… and the last, for every president funeral from Kennedy to George H.W. Bush:

Senior Center, Senior Residence Engage Older Westporters

The Senior Center has been closed since spring.

The Residence at Westport opened this summer.

Now the 2 — both, in their way, “homes” for older men and women — are working together, to end feelings of isolation forced by the pandemic.

With its Imperial Avenue doors shut, the Senior Center has moved many programs to Zoom, YouTube and Cablevision Channel 79.

Music performances, museum tours, art shows, workouts with Patty Kondub, book talks, discussions on emotional well-being — all are shared with the Residence. That’s the new assisted living community, opposite Greens Farms Elementary School.

The Senior Center is closed. But its programs continue.

Meanwhile, Residence residents made decorations, like Halloween pumpkins, to add to Senior Center home delivery programs. The Residence’s chef baked pies for Thanksgiving meals.

Senior Center director Sue Pfister has known The Residence executive director Michelle Piskin for years. Both women take holistic approaches, caring for the physical, emotional and social needs of the people they work with.

Pfister also reached out Heather Wood, activities director at The Residence, to make sure she knew everything the Senior Center offers, to all Westporters.

Whether in-person or online, the Senior Center is a superb resource for older citizens. The Residence is a great option for people wanting to downsize, yet still live in the area.

When the Senior Center reopens, the relationship between it and The Residence will continue — in-person, as well as in cyberspace.

When the Senior Center reopens, residents at The Residence will enjoy in-person events. (Photo/Dan Woog)

Flowers For The Front Lines

For most people, Valentine’s Day means buying a rose — a dozen, if you’re a big spender (or have a lot of making up to do) — for a loved one.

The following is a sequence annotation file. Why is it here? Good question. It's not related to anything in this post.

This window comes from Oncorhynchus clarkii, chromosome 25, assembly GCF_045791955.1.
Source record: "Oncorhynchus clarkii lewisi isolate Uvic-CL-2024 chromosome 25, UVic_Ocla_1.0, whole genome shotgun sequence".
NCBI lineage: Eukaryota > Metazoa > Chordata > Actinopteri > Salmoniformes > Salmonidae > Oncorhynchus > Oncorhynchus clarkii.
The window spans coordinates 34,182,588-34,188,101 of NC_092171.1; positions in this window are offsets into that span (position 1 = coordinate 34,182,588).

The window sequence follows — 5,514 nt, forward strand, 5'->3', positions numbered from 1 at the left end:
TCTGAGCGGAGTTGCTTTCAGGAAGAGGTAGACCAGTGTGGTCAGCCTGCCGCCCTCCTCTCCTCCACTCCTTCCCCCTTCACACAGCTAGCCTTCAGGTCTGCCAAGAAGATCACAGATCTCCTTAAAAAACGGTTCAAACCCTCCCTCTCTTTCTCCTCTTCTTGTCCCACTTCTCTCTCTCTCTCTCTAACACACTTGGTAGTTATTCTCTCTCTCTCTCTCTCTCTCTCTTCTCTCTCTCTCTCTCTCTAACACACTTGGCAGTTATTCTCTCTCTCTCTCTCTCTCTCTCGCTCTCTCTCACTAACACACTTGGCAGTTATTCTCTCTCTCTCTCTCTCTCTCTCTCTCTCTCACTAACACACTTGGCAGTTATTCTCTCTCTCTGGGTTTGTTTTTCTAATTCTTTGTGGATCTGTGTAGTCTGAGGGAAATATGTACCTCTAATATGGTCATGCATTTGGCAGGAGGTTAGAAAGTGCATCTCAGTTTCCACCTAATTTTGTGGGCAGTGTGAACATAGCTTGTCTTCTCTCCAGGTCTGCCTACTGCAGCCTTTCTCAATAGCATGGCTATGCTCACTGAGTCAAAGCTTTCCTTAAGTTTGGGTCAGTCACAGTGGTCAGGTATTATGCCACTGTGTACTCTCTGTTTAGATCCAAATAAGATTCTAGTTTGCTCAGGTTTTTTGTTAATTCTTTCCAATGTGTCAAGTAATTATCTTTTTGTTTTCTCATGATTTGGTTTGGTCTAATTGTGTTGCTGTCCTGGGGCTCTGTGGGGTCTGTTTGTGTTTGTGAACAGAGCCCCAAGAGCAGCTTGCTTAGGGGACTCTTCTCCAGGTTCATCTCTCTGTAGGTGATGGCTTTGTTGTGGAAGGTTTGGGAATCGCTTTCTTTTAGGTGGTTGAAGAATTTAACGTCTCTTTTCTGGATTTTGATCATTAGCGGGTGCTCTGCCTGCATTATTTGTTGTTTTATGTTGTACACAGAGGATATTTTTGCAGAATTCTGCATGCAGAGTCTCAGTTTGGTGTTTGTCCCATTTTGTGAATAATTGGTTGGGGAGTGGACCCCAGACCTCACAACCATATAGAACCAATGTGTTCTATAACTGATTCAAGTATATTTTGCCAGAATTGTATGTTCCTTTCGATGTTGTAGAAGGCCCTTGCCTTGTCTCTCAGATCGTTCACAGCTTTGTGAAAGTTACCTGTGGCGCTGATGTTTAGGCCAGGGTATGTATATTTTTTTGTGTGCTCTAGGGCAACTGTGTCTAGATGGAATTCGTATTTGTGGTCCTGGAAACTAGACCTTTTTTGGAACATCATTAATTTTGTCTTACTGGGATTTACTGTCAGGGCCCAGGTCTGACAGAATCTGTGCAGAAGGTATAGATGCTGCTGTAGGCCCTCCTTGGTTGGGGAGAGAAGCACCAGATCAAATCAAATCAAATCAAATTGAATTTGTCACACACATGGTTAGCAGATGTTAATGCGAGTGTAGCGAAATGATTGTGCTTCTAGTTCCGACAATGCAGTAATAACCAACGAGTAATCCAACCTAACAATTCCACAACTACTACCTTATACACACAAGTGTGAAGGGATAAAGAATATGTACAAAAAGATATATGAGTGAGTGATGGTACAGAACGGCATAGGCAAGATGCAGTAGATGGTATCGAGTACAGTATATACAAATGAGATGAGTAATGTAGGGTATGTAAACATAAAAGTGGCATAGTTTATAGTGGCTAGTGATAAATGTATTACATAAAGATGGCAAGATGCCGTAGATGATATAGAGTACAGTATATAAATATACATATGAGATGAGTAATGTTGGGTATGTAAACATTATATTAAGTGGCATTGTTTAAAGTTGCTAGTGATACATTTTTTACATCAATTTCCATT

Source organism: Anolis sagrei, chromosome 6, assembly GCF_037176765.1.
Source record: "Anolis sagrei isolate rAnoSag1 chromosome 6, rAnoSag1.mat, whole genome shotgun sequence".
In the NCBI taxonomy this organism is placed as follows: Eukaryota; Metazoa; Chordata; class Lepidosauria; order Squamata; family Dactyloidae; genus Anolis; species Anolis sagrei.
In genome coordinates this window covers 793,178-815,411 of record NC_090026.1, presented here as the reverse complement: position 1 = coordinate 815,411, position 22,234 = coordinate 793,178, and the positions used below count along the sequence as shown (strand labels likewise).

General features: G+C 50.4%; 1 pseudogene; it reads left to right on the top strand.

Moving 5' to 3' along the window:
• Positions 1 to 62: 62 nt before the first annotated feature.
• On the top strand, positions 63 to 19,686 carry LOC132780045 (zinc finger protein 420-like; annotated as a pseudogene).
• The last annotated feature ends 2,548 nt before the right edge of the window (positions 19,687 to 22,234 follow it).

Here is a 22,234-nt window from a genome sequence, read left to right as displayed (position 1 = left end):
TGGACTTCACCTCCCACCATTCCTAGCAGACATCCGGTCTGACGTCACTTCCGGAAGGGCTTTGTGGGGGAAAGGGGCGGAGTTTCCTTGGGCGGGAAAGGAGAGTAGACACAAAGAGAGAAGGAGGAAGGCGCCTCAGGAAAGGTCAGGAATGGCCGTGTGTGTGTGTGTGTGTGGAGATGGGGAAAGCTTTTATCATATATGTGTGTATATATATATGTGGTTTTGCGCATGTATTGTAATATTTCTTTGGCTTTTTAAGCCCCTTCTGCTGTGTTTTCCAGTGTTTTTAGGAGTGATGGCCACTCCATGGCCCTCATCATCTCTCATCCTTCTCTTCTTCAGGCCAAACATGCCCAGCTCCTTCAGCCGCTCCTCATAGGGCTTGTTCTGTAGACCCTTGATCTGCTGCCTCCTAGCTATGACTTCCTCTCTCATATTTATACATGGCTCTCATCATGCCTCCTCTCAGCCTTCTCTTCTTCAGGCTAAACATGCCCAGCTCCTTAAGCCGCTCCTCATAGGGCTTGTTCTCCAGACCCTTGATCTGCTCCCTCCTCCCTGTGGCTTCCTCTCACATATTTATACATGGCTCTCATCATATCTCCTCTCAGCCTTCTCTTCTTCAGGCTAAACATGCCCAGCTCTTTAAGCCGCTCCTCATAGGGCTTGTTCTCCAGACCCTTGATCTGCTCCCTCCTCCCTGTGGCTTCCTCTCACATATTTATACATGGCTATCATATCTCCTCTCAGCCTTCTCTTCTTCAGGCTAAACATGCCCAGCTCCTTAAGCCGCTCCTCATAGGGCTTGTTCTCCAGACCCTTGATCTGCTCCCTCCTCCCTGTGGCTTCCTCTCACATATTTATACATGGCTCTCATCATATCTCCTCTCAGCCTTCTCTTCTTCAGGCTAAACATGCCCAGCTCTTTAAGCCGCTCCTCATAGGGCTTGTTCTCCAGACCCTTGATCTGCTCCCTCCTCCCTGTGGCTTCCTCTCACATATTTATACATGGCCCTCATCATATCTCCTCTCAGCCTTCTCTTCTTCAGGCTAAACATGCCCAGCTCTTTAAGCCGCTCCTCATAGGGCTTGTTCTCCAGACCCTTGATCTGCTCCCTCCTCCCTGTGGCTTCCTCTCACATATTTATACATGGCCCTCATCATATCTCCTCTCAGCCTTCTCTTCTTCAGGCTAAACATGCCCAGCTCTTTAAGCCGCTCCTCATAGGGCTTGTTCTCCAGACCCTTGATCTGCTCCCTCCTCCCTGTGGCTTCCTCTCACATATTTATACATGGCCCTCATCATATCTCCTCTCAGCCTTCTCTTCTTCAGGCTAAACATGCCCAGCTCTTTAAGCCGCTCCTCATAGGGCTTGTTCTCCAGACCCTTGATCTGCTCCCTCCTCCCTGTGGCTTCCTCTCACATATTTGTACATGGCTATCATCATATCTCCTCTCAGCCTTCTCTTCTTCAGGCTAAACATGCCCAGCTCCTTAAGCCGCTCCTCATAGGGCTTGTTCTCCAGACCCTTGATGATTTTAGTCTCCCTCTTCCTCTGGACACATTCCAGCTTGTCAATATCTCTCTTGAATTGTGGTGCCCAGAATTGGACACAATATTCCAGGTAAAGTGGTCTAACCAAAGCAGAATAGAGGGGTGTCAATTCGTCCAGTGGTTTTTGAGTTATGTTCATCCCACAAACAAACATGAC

Michele Sinacore arranges and delivers those with ease.

But this week she’s in a crazy rush to deliver 1,500 roses, ordered by people for loved ones they’ve never met.

They’ll brighten the days of front line workers all around Fairfield County.

Michele — a Westport mom and former New York event producer — started Blossom + Stem Floral Design just over a year ago, at home. She’s succeeded during the pandemic with creativity, talent and persistence.

Yet even in the toughest times, she gives back to the community.

In June, Michele donated hundreds of boxed lunches (with flowers) to Yale New Haven Hospital. A former competitive triathlete and current avid runner who was diagnosed in 2019 with a very rare tumor, she’d been touched by the care she received their after intensive surgery.

Michele Sinacore (Photo/Tamira Wilcox)

That experience — and the grateful thanks for her gift — sparked an idea.

A longtime admirer of (and volunteer with) Al’s Angels, she approached founder Al DiGuido with an idea: asking residents to donate roses to local front liners.

Al went right to work. Norwalk, Bridgeport and Stamford Hospitals jumped at the idea of showing love to their staff.

Al’s network of donors came through too. In the first 10 minutes, 250 roses were promised. Within 72 hours, 600 flowers had been been donated.

Michele and Al added The Residence at Westport and Montefiore to their list of recipients. Soon, they’d sold 1,500 roses. People donated on behalf of their children, friends, even pets.

Local businesses like Performance Physical Therapy became supporters too.

On Monday, East Coast Whole Flowers delivered those 1,500 flowers to Michele’s garage. Teams of (masked and socially distanced) volunteers began pruning, water tubing and wrapping them in a temperature-friendly (cold) setting. They added messages of support, written by donors, to each rose.